May 8, 1961
DUDLY UNEMPLOYMENT COMPENSATION CASE.
Appeal, No. 15, March T., 1961, by claimant, from order of Unemployment Compensation Board of Review, No. B-57804, in re claim of Elliott R. Dudley. Order affirmed.
Elliott R. Dudley, appellant, in propria persona, submitted a brief.
Sydney Reuben, Assistant Attorney General, with him Anne X. Alpern, Attorney General, for Unemployment Compensation Board of Review, appellee.
Before Ervin, Wright, Woodside, Watkins, Montgomery, and Flood, JJ. (rhodes, P.j., absent).
[ 195 Pa. Super. Page 168]
OPINION BY FLOOD, J.
Appellant Dudley brought this appeal from the denial of his claim for unemployment compensation for the weeks of October 18th and 25th and November 1, 1959. The Unemployment Compensation Board of Review denied his claim on the ground that the claimant failed without good cause to apply for suitable work as prescribed by the Unemployment Compensation Law, Act of December 5, 1936, P.L. (1937) 2897, Art. IV, § 402(a), as amended, 43 PS § 802(a).
[ 195 Pa. Super. Page 169]
At an interview on November 4, 1959, appellant signed a statement to the effect that he was referred to a job as a salesman, that he reported to the job but found that the person he was supposed to see was out, that he was supposed to return later in the week but he "forgot all about it. There was no other reason why [he] did not go." The claims examiner noted on the interview summary that the appellant had been out of work since March, 1958. The bureau denied Dudley's claim on the ground above stated.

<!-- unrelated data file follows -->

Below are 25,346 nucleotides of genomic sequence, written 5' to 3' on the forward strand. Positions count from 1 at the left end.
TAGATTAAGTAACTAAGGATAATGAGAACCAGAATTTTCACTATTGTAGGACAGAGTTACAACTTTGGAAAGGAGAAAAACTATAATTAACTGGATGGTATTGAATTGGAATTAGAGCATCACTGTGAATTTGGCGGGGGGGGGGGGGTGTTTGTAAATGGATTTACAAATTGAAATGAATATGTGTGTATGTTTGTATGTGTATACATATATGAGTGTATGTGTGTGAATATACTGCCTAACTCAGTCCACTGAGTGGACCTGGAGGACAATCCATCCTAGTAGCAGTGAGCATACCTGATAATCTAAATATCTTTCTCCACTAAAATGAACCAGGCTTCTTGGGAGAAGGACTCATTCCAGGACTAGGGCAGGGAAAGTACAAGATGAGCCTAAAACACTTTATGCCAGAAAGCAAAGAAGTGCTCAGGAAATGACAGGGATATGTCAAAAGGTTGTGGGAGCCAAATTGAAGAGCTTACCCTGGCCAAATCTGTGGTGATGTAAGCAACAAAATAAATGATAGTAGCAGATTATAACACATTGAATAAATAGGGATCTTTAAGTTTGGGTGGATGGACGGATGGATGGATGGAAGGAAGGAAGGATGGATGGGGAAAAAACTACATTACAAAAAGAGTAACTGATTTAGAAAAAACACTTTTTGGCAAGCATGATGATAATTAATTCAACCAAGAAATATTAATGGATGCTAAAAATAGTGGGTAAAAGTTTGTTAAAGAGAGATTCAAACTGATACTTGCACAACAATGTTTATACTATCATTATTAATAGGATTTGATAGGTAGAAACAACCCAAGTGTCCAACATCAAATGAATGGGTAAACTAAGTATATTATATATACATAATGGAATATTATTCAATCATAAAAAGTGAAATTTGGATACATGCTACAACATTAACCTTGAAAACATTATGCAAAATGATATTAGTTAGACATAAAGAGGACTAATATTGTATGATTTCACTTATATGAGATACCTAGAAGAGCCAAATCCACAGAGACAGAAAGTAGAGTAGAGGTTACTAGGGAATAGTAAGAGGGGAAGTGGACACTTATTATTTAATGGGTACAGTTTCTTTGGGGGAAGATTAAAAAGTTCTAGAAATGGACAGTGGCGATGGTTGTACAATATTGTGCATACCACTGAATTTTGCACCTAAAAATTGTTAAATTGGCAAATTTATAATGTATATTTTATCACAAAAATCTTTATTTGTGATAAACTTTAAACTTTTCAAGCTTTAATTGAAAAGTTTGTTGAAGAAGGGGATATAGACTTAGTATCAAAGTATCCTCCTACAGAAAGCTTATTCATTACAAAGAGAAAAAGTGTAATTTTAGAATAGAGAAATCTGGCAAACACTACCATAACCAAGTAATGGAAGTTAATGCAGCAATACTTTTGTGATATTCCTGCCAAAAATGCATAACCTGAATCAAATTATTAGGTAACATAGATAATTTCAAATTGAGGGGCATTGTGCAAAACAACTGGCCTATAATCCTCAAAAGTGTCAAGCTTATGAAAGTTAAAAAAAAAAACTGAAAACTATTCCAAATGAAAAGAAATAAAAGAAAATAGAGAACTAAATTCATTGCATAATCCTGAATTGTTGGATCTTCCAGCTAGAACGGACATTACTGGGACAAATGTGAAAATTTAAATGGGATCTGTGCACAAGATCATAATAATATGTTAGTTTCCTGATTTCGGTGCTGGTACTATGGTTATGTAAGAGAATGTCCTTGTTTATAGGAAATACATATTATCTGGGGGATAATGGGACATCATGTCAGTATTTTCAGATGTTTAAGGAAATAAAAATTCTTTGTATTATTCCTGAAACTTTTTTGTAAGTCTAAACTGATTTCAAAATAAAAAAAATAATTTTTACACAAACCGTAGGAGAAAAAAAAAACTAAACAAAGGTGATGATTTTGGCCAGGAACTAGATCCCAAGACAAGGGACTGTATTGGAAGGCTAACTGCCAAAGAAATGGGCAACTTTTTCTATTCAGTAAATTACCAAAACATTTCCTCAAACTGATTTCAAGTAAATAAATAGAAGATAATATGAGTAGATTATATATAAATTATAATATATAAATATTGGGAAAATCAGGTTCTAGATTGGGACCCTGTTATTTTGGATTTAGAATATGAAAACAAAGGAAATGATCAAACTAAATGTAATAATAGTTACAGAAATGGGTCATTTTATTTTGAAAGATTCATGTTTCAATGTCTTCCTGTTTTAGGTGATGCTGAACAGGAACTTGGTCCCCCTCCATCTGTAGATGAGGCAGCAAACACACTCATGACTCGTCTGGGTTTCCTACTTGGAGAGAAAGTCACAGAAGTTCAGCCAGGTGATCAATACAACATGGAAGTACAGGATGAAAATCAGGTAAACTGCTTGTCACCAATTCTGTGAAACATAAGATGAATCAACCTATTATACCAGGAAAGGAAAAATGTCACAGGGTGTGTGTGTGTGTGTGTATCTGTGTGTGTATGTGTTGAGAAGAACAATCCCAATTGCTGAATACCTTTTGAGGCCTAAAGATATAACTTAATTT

In his notice of appeal from this decision Dudley stated that his daughter was ill and he forgot to return to see about the job. He said nothing about this illness in his testimony in either of the two hearings or in his appeal to this Court.
Dudley testified before the referee that when he reported to the prospective employer he was told that the person he was to see would return in an hour or so, but claimant did not wait "because it was around noontime and I wanted to go home to dinner". Claimant never returned. He thereafter indicated for the first time that the job was for wholesale selling and he had done only retail selling and that the wages were not as high as the bureau had told him they were and that he would have had to pay automobile expenses. The testimony does not indicate how he learned these things other than his having spoken to the employer a year previously. The referee denied Dudley's claim, again for failure without good cause to apply for suitable work.
On his appeal to the Board of Review Dudley based his claim on the ground that he was unqualified for the job and that the wage, after car expenses, was "not a going wage".
The board remanded the case for further testimony but still the testimony furnished no basis for the conclusion
[ 195 Pa. Super. Page 170]
that the employer would require any employee to pay such expenses out of his wages.
The Board of Review found against the claimant and appeal was taken to this Court.
When we study the testimony, as we must, in the light most favorable to the party in whose favor the board has found, giving that party the benefit of reasonable inferences to be drawn from the testimony (Unemployment Compensation Law, Act of December 5, 1936, P.L. (1937) 2897, Art. V, § 510, as amended, 43 PS 830; Mettetal Unemployment Compensation Case, 187 Pa. Superior Ct. 291, 144 A.2d 586), we find the decision of the board fully justified. Appellant's failure to pursue the reference given him by the board after having been so long unemployed casts grave doubt on his belated assertion that the employment to which he was referred was unsuitable. The board was justified in finding a lack of good faith in this claim under the circumstances. Since there was no indication of how claimant learned that he would have to pay his own automobile expenses, it was not improper for the board to reject his contention that the wage rate was insufficient.
The order of the Board of Review is affirmed.
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